The CCP Virus pandemic is sweeping through the world causing unprecedented damage and loss to various aspects of life, including health, economics, education, social interactions, and activities.

Facing such a devastating and sudden disaster, that hardly anyone was prepared for. Yet, how people cope with it depends on their mentality and attitude.

And never before have positiveness or optimism and stoicism played such a critical role in helping people make it through the current hardship.

The survey conducted by the University of North Carolina Chapel Hill and Harvard Medical School in July reads that “at least a quarter of U.S. adults is presently in a condition of high emotional distress directly attributable to the pandemic.”

Photo by Edward Jenner from Pexels

The survey listed the common stressors comprising disruption of social activities and interaction, job loss, income loss, boredom, and various worries and concerns. The protraction of the rampant pandemic causing prolonged shutdown further engraved the anxiety and strain, as the study states 55 percent of respondents said they were more stressed now than in January when the epidemic had just broken out.

It is worth noting that among the representative group of 1,500 American adults, only 1 percent claimed to be tested positive for the CCP virus, which suggests that the majority of respondents are indirectly affected.

Spiritual awakening

As the German philosopher Friedrich Nietzsche put it, “What doesn’t kill you, makes you stronger.” 

The poll conducted by McLaughlin & Associates relayed that 44 percent of Americans see the crisis as a “wake up call to return to faith in God.”

The survey also showed a notable trend of spiritual awakening among non-Christians, with 21.5 percent of respondents indicating that the calamity has sparked their faith in God and spirituality. They detailed that they had started to read the Bible or listen to Bible teachings and Christian sermons online.

Another poll conducted on over 1,000 U.S. believers by the University of Chicago Divinity School and The Associated Press–NORC Center for Public Affairs Research, presented notable outcomes.

Sixty-three percent of the respondents found a hint of self-change from God in the fatal disaster.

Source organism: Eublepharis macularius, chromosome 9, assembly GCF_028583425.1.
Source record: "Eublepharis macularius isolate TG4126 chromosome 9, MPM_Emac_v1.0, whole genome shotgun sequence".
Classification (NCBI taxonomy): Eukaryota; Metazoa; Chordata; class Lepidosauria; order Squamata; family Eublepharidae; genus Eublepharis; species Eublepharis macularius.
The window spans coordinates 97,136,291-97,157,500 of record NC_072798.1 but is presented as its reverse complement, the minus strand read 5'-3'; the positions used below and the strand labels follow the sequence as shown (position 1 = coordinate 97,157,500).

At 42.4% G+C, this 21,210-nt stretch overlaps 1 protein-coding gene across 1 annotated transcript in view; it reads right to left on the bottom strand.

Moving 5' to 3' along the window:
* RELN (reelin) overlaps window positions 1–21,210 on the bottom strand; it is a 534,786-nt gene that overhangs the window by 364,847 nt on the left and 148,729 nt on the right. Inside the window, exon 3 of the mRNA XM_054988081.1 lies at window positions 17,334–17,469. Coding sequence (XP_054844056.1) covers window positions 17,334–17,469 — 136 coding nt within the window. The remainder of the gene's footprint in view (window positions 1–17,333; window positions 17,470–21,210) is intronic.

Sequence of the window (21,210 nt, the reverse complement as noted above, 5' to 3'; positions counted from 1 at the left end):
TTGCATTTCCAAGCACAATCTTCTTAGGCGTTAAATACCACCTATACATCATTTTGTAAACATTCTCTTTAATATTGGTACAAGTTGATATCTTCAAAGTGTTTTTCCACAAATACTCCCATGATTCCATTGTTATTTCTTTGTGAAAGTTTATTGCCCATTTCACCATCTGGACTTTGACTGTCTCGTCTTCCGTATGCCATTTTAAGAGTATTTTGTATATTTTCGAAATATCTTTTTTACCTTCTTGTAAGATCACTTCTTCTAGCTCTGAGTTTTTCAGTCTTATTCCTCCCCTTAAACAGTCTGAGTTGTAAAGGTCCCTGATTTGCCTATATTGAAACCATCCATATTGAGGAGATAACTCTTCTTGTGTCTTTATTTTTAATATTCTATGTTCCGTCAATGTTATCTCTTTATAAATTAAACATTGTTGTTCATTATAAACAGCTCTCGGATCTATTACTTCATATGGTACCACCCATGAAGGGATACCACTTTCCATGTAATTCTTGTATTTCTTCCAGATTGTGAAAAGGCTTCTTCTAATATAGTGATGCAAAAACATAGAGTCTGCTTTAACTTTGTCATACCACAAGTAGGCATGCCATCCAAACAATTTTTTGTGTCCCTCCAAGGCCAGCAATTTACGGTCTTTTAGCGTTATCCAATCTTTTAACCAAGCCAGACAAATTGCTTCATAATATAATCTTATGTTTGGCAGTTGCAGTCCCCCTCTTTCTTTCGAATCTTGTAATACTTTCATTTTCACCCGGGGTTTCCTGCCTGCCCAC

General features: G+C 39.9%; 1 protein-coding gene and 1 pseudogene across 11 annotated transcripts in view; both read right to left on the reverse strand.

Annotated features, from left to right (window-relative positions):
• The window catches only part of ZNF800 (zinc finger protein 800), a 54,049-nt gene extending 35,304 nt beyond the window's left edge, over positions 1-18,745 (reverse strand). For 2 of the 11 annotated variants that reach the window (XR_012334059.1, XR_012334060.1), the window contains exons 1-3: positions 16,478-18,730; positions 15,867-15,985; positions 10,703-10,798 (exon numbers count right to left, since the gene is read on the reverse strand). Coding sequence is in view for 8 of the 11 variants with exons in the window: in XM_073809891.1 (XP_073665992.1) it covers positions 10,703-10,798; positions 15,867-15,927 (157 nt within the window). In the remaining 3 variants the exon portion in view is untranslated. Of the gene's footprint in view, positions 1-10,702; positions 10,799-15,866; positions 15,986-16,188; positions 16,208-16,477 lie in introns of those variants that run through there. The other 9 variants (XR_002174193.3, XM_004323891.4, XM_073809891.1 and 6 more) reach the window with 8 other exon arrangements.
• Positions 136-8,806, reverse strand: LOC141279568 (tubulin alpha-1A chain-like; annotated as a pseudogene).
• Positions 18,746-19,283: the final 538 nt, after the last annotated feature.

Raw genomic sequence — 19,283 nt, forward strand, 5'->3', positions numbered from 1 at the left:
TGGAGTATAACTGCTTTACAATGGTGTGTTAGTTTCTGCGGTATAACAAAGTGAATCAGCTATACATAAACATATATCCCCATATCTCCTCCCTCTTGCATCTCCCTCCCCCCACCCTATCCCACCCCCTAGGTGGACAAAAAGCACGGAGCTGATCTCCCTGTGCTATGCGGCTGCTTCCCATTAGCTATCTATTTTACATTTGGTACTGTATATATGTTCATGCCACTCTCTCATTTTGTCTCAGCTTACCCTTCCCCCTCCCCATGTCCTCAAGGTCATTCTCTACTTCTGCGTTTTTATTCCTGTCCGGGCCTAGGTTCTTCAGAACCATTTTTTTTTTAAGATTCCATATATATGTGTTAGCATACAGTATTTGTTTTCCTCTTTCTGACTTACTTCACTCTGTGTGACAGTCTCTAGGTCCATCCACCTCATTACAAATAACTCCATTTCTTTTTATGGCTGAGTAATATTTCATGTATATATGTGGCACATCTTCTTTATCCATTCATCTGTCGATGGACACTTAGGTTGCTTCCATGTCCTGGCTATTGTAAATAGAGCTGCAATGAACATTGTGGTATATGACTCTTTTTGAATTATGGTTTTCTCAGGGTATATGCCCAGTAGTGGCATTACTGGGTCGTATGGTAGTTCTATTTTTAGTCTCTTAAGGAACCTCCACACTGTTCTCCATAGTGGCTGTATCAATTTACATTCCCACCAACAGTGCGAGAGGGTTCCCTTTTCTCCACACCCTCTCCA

It is noteworthy how the pandemic brought about change in spiritual awareness for those who claim to be unaffiliated with a religious organization.

Self-reflection helps one learn from his/ her past and strengthen one’s will and mind to proceed in future steps. Naturally, it would nurture his/ her positiveness that enables breaking through hardship.

Broadening one’s heart

Others chose to open their hearts and generously give hands to the people in need.

Take Texas Roadhouse CEO Kent Taylor for example. Amid the economic crisis, he provided his employees with all essential personal protective equipment and also donated his daily salary and bonus of $800,000 to help his workers. He further contributed $5 million to the employee’s emergency fund, stating that “This is that kind of time where you have to persist and think differently and take care of those that are with you and lift everyone’s spirits and march forward.”

Texas Roadhouse Pre-opening—U.S Army Garrison Humphreys, South Korea, Jan 28, 2019. (Flickr:@ USAG- Humphreys)

When it comes to the reason for his deeds, he simply shared with People “I want them to transfer the love we’re showing them to other people.”

An outstanding lesson from ancient times

Pandemics have many times struck a hard blow to human society, both in the East and West. There must be numerous such inspiring stories that could uplift the mind and nurture hope for people in critical times.

Here an ancient story is a testament to how kindness could bring about miracles.

Xin Gongyi was the head of Minzhou during the Sui Dynasty (581-618) in China. When the plague fiercely broke out, taking the lives of many people, it sparked immense fear among the rest. Out of fear of getting affected, many ran away and abandoned even their loved ones leaving them unattended, which made the catastrophe even more severe.

Upon inspection, Xin decided to take hundreds of patients to his office compound and arrange for them to be taken care of. Xin maintained his daily work while he tended the patients by himself. He also dedicated all of his income for their treatment. In the end, all of the patients in his office compound were cured.

Xin later gathered the families of those patients and told them about the happenings. Impressed by the miracle, locals learned to take care of their sickened family members going forward.

The story of Xin Gongyi was included in Song Feng Suo Yi (On Epidemics by Songfeng), a book written by epidemiologist Liu Kui in the Qing Dynasty.

As stated in prophecies, humankind might go through periods of ceaseless disasters. History also manifests that catastrophe would come about when the moral decline of society surfaced. Those heroic deeds are shining examples of how kindness and consideration for others could pull people out of fear and helplessness.